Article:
The technology and data used in providing this information is based on the scientific data, mathematical and empirical models, and encoded experience of scientists and specialists. As with any model of physical systems, particularly those with low frequencies of occurrence and potentially high severity outcomes, the actual losses from catastrophic events may differ from the results of simulation analyses.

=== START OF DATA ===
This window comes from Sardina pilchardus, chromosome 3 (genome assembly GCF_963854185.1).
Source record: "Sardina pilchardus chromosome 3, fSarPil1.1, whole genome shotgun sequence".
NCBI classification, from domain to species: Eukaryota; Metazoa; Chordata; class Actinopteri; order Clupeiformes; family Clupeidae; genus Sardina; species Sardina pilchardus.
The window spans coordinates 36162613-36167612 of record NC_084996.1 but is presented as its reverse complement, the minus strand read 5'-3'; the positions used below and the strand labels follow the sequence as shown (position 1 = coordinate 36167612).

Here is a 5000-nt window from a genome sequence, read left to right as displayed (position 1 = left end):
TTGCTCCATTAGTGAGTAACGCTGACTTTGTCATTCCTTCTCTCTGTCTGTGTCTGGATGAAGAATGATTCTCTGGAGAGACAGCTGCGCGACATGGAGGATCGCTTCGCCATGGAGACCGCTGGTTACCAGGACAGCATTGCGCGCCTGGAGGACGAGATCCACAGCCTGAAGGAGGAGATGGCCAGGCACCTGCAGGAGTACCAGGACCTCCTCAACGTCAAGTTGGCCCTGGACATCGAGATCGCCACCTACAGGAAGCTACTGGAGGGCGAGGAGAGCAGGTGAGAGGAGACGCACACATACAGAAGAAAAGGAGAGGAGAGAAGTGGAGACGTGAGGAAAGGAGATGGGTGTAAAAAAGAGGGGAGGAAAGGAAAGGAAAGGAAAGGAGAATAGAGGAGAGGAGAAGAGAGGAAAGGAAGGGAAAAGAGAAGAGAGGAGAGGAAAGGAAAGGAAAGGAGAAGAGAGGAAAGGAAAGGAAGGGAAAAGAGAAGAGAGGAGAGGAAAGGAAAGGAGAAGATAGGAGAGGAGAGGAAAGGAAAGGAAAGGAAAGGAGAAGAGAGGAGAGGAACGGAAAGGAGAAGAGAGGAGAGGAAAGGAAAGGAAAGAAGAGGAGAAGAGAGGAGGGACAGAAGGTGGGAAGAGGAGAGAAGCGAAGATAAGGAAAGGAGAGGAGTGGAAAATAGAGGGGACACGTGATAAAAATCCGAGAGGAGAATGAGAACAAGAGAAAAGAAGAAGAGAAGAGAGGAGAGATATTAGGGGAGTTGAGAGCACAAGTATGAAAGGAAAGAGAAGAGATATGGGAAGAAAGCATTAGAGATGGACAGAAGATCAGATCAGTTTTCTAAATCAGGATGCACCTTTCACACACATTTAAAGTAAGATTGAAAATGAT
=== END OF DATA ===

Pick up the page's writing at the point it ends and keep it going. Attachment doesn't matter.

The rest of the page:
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NEWARK, CA – January 25, 2023 – Moody’s RMS®, the leading global catastrophe risk modeling and solutions company, estimates total U.S. economic losses from the recent California flooding at US$5-7 billion. This estimate reflects inland flood impacts for the U.S. and includes damage to infrastructure. The insured losses are anticipated to be between US$0.5-1.5 billion, including losses to the National Flood Insurance Program (NFIP) and the private flood market. The overall economic loss estimate is based on an event reconstruction using the Moody’s RMS U.S. Inland Flood HD Model and reflects property damage, contents, and business interruption, across residential, commercial, industrial, automobile and infrastructure assets. A series of extratropical cyclones starting December 26, 2022, impacted the West Coast of the U.S, which resulted in heavy rainfall, overtopped rivers, flash floods, levee breaches, mudslides, fallen trees, debris flow, and heavy snow at high altitudes, together with some wind damage. The rainfall associated with these extratropical cyclones was exacerbated by a band of high atmospheric water vapor, also known as an ‘atmospheric river’. The rainfall intensity in California was so extreme that several locations in central California set new three-week rainfall records and certain locations received their annual average rainfall totals in less than one month. This led to widespread flash floods and river overtopping, for example, water depths in the San Lorenzo River upstream of Santa Cruz rose by more than 16 feet (4.87 meters) in less than eight hours. This was the highest recorded water depth for the San Lorenzo River since records began some 85 years ago. Infrastructure damage, which is accounted for within the economic loss estimates, was extensive. State highways and local roads bore the brunt of the damage due to a combination of flooding and mudslides. Trees previously stressed by dry conditions were uprooted due to high water velocities, saturated soils and heavy winds, which also caused damage to power networks, as well as to cars and properties. The continuous rainfall and compound impacts from riverine-groundwater-coastal interactions also resulted in prolonged flooding for certain urban coastal areas of California. Furthermore, the continuous drought preceding these extratropical cyclones events adds an extra dimension of complexity for reservoir operators and residents. It is important to highlight that 2022 was the second driest year in over 128 years for certain areas (e.g., Santa Cruz) and was categorized under ‘extreme drought’ according to the National Integrated Drought Information System. Although there has been a significant increase in the water levels of major reservoirs and snowpack, it remains unlikely that California is out of the drought, especially when it comes to aquifer replenishment, given the last three years of extreme drought and excessive groundwater withdrawals. These storms generated high-intensity rainfall resulting in a high proportion of rainfall running off into the ocean, whereas aquifers generally recharge gradually from less intense rainfall systems and snow melt. “To put this event in historical perspective with the 1862 ARkStorm, although some impacted areas are similar, the ARkStorm produced much more severe precipitation, for example, 35 inches (88.9 centimeters) of precipitation in San Francisco compared to ~ 15 inches (38 centimeters) from this event. Another important mitigating factor for this event is the presence of flood defenses, which were mostly absent in 1862,” said Mohsen Rahnama, Chief Risk Modeling Officer, Moody’s RMS. A relatively small proportion of the economic damage is expected to be covered by insurance. The number of households in California with flood insurance stands at less than two percent – a figure that has been steadily declining. As of August 2022, there were only 193,281 residential National Flood Insurance Program (NFIP) policies in place, representing a decline of around five percent as compared to 2021. These low flood insurance take-up rates are attributed to the fact that only homeowners holding a government-backed loan who live in Special Flood Hazard Areas (SFHAs) are mandated to obtain a flood insurance policy. But these SFHA boundary ‘flood zones’ do not always reflect the current flood risk, are backward-looking, and are infrequently revised. Other factors impacting flood insurance take-up rates include, but are not limited to, affordability, the misconception that flood is covered under a standard homeowners’ policy, and a lack of understanding of the associated incurred cost from flooding. Firas Saleh, Director, Product Management, Moody’s RMS, concluded: “Extreme drought leads to soil compaction which means less infiltration and more runoff, hence less aquifer recharge and higher risk of flooding. Nowhere is safe from flooding in California today. If we’ve learned anything from this extreme rainfall and subsequent damage, it’s that even perceived low-risk flood zones are still flood zones. If it rains, it can overflow.”